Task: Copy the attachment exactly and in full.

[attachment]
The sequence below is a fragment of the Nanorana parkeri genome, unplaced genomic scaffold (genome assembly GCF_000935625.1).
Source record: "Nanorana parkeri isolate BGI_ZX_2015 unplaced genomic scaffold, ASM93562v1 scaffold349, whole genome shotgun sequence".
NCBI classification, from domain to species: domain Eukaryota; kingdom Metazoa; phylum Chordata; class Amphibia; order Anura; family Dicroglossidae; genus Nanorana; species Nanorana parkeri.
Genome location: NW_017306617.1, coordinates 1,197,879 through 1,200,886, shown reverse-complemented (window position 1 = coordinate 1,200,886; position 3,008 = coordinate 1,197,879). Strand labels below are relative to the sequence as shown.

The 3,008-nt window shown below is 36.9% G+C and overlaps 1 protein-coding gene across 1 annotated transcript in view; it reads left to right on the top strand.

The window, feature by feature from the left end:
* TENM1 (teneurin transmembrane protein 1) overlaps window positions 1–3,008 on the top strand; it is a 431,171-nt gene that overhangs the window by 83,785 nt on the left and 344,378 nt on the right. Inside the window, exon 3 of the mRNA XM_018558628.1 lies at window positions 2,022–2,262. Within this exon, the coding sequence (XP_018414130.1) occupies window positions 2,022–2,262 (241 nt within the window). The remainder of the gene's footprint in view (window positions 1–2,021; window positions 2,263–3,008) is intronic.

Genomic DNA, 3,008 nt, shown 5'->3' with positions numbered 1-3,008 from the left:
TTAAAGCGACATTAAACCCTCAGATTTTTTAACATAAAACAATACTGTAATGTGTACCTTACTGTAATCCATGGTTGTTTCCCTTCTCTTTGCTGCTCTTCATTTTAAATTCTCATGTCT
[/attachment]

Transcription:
The sequence below is a fragment of the Nanorana parkeri genome, unplaced genomic scaffold (genome assembly GCF_000935625.1).
Source record: "Nanorana parkeri isolate BGI_ZX_2015 unplaced genomic scaffold, ASM93562v1 scaffold349, whole genome shotgun sequence".
NCBI classification, from domain to species: domain Eukaryota; kingdom Metazoa; phylum Chordata; class Amphibia; order Anura; family Dicroglossidae; genus Nanorana; species Nanorana parkeri.
Genome location: NW_017306617.1, coordinates 1,197,879 through 1,200,886, shown reverse-complemented (window position 1 = coordinate 1,200,886; position 3,008 = coordinate 1,197,879). Strand labels below are relative to the sequence as shown.

The 3,008-nt window shown below is 36.9% G+C and overlaps 1 protein-coding gene across 1 annotated transcript in view; it reads left to right on the top strand.

The window, feature by feature from the left end:
* TENM1 (teneurin transmembrane protein 1) overlaps window positions 1–3,008 on the top strand; it is a 431,171-nt gene that overhangs the window by 83,785 nt on the left and 344,378 nt on the right. Inside the window, exon 3 of the mRNA XM_018558628.1 lies at window positions 2,022–2,262. Within this exon, the coding sequence (XP_018414130.1) occupies window positions 2,022–2,262 (241 nt within the window). The remainder of the gene's footprint in view (window positions 1–2,021; window positions 2,263–3,008) is intronic.

Genomic DNA, 3,008 nt, shown 5'->3' with positions numbered 1-3,008 from the left:
TTAAAGCGACATTAAACCCTCAGATTTTTTAACATAAAACAATACTGTAATGTGTACCTTACTGTAATCCATGGTTGTTTCCCTTCTCTTTGCTGCTCTTCATTTTAAATTCTCATGTCT